Novel Plotting and Planning

How I use Microsoft One Note

Check out the video on my You Tube channel covering One Note

There are countless ways to plot and plan your novel. You can use a notebook, binder or white board if you like physically plotting. You can use any amount of online programs or apps. You can just not plot at all. The right to chose is yours.

My plotting and planning preferences have morphed over the years. From using pen and paper to what I use today – One Note.

When I really started focusing on my writing in 2005, I plotted and planned my novels by using hard cover, spiral bound notebooks. I wrote the story in pencil in the notebook as well as all plotting materials. At the end of the story, it makes kind of a scrapbook. I have these for almost every book I’ve written.

In 2018 I started using Mircosoft Excel and a USB dedicated to my writing to keep all plotting material. I’m just going to say it – I HATE Excel. With a passion. I have to use Excel in my 9-5 and it’s triggered panic attacks. I’m not kidding. But I used it for a brief minute because it was there.

At the end of 2019 I looked into One Note. Like Excel it was included in my Microsoft 365 subscription (I pay $7 a month for access to Word, Excel, One Note, etc). I hated it too. It made no sense to me at first. But I did love the idea of using tabs like in a notebook.

I forced myself to learn it, at least enough to operate it, and it really wasn’t as bad as I thought it would be. Once you get the hang of it, it’s easy to use and navigate.

Breakwater Notebook, Amelia Tab, Personal Details Page

Breakwater is a current work in progress and has been for a few years now. It’s original plot structure was in the hated Excel so I moved it all over to One Note. I first used One Note to plot and note another work in progress throughout this Spring and Summer, Cedarwood.

Above, You can see how I created the One Note Notebook entitled Breakwater and added Tabs or Sections; Amelia (I do one tab for each main character), The Town, The Plot, Chapter Summaries and Calendars.

Each tab has it’s own set of Pages and Subpages.

These are outlines that work for me and I love them.

Below, you’ll see The Town Tab with the Inspiration Page open to show some photos that I found.

In the above, you’ll see the Plot Tab opened to the Soundtrack Page. I love keeping track of lists of songs that remind me of the story or the characters I’m working on.

Watch the You Tube video above to see a tutorial on how to set up this Breakwater Notebook and the tabs. This will be the second novel I’ve used One Note to plot and I love it!

Also, a quick add. I’ve also been using an online program called http://www.pacemaker.press for an extra, added push for plotting and planning. There is a free version and a paid version, so I can only speak to the free version, but it’s pretty cool.

I use it more to just track my daily word counts, but it’s absolutely worth a look. You can set up your goal and each day you input your progress. It gives a little confetti celebration every time you enter progress so that’s pretty cool.

If you’re a plotter or just want an easy place to store notes, ideas or web links I’d suggested getting to know and using One Note. It’s simple and fun, can be personalized and better than Excel. Just my opinion.

The Journey of Endless

Click above to see the You Tube video on my channel covering The Journey of Endless

Endless. The very first novel I wrote and self published. It’s not the first novel I ever wrote. That one we’ll discuss at a much later date. That one has it’s own terrifying history.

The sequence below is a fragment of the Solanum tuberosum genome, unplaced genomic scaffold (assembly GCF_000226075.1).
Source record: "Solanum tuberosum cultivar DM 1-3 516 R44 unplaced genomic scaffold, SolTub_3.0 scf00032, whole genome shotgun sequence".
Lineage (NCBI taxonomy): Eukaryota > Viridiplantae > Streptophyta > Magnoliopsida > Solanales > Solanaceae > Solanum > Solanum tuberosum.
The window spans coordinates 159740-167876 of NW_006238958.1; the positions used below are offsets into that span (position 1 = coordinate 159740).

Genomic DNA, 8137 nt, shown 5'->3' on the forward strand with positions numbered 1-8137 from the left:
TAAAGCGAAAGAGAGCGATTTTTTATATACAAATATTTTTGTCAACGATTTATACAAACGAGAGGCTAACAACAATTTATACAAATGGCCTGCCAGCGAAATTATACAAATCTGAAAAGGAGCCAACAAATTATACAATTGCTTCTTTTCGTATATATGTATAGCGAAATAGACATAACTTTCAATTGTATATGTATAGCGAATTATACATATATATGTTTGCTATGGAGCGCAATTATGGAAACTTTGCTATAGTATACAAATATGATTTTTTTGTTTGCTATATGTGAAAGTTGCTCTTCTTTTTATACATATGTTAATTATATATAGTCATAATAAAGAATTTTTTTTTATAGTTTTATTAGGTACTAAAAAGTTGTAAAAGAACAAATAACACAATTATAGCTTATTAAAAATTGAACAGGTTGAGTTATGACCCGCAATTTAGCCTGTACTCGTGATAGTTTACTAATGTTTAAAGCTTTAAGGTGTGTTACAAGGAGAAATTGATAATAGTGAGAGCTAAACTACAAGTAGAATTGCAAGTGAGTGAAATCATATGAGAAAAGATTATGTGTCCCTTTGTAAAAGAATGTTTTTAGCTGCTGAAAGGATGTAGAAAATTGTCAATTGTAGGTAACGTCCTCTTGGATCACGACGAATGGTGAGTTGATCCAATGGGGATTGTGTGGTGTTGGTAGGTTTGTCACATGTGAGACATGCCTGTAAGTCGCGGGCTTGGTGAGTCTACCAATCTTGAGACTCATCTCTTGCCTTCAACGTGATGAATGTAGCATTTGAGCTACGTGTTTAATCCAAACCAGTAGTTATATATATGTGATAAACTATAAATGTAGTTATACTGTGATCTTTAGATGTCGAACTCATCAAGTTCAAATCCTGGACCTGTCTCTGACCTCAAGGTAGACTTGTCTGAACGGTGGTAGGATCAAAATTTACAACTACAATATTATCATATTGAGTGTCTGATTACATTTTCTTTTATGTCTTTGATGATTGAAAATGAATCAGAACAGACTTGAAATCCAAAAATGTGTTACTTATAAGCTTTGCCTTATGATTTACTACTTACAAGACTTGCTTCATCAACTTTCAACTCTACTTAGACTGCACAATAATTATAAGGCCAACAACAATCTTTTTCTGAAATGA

Back to Endless. I began writing Endless in 2005. As you know, I’ve loved writing and been writing forever but this one was different. I did research and plotted. I printed and saved so many things from the internet. I bought a huge spiral bound, hard back journal and began writing, with a pencil, my story.

Oringal Endless

I spent years on Endless, on and off. I probably finished her around 2010. I spent months writing and then months, sometimes years, not writing. For the longest time Endless lived in this notebook. (Do you want to see even more inside the Original Endless? Click Contact Me and sign up for my newsletter. You’ll get sneak peeks inside delivered right to your inbox!) Other than myself, there are three other people who have seen this version of Endless.

I wrote several of my other novels in this exact pattern – hard bound, spiral notebook with a pencil. I now call these my Novel Scrapbooks because there are so many pieces tucked and taped into these notebooks.

In 2015, I started writing more and hearing the buzz about online or self publishing. I’ll be honest. I did very little research and it shows. I went with lulu.com and I love them. I find their platform easy to use and the cost to do this is way, way low. I say I did little research because I plowed into the process like I do everything – 100 mph and no idea what I’m doing. I’ve lost count on how many versions of Endless I self published in the beginning because of flaws and mistakes I made with and in the manuscripts. Five or more maybe? That’s on me, though, not Lulu.

Endless, first few self pub versions

Flying at 100 mph leaves room for plenty of mistakes. There were tons and tons of typos, formatting issues and stuff that just made the book look like it was obviously self published. I wanted to change that but I wasn’t sure if I had the capability to do so. I let Endless sit for a few years.

In that time, I joined a local writing group and starting learning so much about my craft that it was almost embarrassing that I’d put this bad boy out there they way I had. But, we live and we learn. And we continued learning. One of the most important things I learned in this process was to know when to stop and put your baby out there.